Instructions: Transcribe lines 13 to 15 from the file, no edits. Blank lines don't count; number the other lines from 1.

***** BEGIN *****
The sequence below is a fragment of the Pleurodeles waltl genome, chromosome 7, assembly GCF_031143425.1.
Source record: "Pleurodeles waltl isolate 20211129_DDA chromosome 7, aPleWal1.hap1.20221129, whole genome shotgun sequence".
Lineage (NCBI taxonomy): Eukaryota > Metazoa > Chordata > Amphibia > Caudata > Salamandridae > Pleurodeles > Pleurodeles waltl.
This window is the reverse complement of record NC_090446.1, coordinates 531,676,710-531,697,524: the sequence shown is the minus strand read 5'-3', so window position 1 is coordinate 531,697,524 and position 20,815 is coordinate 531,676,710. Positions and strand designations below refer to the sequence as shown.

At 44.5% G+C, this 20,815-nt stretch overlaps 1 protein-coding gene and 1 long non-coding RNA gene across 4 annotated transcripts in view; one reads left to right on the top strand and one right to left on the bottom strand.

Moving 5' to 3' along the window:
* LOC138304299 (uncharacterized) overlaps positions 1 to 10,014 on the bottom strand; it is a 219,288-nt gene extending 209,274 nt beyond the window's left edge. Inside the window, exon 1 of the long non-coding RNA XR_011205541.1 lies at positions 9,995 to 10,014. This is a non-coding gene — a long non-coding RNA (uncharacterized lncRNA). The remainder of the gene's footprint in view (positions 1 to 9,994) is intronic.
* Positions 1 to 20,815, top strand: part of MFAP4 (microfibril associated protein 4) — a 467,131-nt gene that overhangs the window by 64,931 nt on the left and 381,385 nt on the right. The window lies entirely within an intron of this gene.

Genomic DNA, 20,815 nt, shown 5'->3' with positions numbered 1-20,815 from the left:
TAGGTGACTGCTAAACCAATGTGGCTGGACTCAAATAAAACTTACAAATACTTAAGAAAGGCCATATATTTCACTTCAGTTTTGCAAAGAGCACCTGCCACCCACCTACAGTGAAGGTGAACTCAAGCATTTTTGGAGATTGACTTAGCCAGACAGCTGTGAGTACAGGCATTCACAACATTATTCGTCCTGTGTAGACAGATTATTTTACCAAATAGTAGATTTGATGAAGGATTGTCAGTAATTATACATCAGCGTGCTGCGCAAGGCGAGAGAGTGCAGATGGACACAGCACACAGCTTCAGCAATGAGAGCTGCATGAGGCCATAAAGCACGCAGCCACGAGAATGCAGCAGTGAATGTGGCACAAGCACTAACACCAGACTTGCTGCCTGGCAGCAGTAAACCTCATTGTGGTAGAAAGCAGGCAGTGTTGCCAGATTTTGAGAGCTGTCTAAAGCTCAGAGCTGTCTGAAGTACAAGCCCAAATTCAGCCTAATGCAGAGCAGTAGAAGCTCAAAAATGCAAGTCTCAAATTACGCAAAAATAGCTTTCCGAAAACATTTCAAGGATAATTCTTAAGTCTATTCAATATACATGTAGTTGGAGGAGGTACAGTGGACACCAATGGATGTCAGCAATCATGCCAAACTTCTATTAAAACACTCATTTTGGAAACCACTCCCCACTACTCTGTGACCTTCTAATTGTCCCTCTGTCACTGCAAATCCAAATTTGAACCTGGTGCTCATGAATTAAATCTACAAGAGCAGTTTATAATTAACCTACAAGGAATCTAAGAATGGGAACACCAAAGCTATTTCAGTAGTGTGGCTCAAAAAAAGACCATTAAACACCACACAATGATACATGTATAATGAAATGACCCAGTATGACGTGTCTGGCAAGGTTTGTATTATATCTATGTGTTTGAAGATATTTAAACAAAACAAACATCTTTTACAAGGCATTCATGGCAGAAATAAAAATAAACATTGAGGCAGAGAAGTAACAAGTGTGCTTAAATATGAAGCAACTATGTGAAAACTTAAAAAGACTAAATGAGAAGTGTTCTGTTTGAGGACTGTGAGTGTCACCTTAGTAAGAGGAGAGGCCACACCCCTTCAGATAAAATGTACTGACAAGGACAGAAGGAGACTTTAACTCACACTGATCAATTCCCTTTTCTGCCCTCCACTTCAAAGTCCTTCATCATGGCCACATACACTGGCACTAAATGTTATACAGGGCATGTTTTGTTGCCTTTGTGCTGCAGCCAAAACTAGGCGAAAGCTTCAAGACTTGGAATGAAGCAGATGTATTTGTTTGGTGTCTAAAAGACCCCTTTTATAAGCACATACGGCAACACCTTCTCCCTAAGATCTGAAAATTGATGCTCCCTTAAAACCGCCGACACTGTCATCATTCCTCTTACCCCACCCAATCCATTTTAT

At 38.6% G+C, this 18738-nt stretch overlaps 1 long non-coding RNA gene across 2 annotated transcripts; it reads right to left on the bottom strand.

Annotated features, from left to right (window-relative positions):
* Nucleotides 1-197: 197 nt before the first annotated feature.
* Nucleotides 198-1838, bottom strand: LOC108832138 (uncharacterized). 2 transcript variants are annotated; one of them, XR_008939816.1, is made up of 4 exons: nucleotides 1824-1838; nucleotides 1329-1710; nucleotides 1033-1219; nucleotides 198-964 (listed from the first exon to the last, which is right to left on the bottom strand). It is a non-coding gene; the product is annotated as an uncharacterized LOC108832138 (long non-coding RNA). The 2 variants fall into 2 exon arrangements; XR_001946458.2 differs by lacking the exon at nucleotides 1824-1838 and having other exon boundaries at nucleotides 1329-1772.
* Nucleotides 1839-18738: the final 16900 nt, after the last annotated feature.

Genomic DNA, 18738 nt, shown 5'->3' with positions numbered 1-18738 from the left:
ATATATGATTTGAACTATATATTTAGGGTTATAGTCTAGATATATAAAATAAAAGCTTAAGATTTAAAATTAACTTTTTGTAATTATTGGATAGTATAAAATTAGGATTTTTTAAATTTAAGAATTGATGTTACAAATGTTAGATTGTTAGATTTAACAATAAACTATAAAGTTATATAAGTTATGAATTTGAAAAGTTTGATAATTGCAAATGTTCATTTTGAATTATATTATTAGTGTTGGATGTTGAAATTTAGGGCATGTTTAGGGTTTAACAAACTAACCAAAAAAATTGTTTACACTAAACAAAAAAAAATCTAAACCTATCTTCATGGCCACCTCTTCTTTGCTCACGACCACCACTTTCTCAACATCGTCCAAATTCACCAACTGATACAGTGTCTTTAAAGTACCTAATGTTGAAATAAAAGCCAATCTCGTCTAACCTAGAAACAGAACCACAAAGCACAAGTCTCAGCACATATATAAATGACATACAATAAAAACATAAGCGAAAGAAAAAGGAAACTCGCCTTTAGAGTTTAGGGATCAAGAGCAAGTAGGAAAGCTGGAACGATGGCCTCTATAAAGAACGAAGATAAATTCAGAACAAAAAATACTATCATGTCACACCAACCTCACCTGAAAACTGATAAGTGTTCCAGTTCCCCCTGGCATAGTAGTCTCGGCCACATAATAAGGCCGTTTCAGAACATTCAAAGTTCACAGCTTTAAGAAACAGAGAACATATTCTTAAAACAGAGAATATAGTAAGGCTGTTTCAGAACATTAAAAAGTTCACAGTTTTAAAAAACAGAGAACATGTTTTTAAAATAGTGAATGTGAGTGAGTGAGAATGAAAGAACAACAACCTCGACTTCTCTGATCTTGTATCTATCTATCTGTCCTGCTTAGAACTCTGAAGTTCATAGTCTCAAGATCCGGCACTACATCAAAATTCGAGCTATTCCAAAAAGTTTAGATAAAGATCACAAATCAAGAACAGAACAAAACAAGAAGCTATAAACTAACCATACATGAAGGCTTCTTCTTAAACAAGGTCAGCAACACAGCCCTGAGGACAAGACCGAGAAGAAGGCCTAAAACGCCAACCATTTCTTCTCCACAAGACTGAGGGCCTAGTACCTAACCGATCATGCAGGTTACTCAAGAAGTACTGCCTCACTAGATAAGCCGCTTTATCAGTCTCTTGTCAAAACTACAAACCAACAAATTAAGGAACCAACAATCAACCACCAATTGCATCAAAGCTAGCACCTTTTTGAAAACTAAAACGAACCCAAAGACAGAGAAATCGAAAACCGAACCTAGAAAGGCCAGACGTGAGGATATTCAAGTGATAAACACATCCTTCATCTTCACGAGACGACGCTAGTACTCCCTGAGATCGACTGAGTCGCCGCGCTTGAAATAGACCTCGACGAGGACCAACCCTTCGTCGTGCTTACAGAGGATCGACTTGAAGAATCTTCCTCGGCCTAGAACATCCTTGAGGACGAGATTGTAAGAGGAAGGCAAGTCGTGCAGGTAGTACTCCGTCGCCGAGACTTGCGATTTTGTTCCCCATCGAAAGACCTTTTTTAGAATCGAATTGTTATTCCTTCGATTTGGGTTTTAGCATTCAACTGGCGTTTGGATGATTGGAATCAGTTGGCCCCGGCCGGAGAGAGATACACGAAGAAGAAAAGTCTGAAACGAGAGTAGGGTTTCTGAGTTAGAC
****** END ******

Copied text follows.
* Nucleotides 1-197: 197 nt before the first annotated feature.
* Nucleotides 198-1838, bottom strand: LOC108832138 (uncharacterized). 2 transcript variants are annotated; one of them, XR_008939816.1, is made up of 4 exons: nucleotides 1824-1838; nucleotides 1329-1710; nucleotides 1033-1219; nucleotides 198-964 (listed from the first exon to the last, which is right to left on the bottom strand). It is a non-coding gene; the product is annotated as an uncharacterized LOC108832138 (long non-coding RNA). The 2 variants fall into 2 exon arrangements; XR_001946458.2 differs by lacking the exon at nucleotides 1824-1838 and having other exon boundaries at nucleotides 1329-1772.
* Nucleotides 1839-18738: the final 16900 nt, after the last annotated feature.